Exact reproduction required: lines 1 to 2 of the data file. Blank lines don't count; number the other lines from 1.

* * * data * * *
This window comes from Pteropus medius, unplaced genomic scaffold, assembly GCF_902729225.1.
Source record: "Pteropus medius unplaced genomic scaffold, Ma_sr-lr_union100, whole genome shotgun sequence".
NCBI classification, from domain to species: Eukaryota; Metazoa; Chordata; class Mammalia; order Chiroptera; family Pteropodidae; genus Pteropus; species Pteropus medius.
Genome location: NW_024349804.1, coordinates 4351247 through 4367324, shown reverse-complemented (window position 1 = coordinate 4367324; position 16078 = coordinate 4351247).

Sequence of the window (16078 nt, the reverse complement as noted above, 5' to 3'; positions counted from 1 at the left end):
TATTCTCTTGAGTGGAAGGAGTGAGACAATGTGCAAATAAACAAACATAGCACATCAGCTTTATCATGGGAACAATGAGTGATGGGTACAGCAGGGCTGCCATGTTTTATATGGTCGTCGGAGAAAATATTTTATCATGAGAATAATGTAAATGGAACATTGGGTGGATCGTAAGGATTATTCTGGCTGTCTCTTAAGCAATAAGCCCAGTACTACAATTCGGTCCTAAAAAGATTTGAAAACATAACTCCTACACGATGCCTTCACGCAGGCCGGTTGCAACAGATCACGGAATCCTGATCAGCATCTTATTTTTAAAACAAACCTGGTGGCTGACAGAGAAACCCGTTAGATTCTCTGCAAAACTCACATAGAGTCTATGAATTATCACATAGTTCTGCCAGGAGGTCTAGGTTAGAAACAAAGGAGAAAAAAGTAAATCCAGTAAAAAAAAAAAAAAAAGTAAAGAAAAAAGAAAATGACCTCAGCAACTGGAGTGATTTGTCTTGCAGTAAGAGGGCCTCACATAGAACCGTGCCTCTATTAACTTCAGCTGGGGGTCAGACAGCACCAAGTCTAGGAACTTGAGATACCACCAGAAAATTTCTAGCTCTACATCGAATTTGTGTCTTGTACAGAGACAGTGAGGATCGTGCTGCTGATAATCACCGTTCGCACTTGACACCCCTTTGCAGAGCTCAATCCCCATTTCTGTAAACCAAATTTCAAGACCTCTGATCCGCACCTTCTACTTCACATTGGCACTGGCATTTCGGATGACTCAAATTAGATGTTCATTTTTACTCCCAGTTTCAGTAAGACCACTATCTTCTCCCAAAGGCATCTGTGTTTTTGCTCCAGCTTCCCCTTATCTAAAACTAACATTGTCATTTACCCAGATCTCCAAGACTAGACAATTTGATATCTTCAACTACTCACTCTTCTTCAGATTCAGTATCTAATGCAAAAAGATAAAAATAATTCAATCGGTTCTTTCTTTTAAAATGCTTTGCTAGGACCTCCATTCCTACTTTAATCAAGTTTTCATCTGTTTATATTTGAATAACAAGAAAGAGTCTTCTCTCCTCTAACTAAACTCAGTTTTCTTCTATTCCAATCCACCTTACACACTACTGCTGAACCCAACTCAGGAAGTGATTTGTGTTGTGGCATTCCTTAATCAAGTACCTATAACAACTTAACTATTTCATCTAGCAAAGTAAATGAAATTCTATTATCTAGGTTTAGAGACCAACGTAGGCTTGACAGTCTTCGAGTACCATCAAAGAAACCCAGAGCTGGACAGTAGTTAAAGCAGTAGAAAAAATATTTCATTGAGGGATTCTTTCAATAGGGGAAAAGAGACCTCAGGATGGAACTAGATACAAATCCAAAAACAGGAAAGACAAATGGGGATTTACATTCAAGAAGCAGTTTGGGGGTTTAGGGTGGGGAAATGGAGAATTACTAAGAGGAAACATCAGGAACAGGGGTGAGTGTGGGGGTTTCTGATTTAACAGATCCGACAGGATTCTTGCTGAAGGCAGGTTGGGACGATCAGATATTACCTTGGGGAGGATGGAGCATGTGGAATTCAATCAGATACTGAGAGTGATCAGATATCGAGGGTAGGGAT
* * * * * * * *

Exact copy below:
This window comes from Pteropus medius, unplaced genomic scaffold, assembly GCF_902729225.1.
Source record: "Pteropus medius unplaced genomic scaffold, Ma_sr-lr_union100, whole genome shotgun sequence".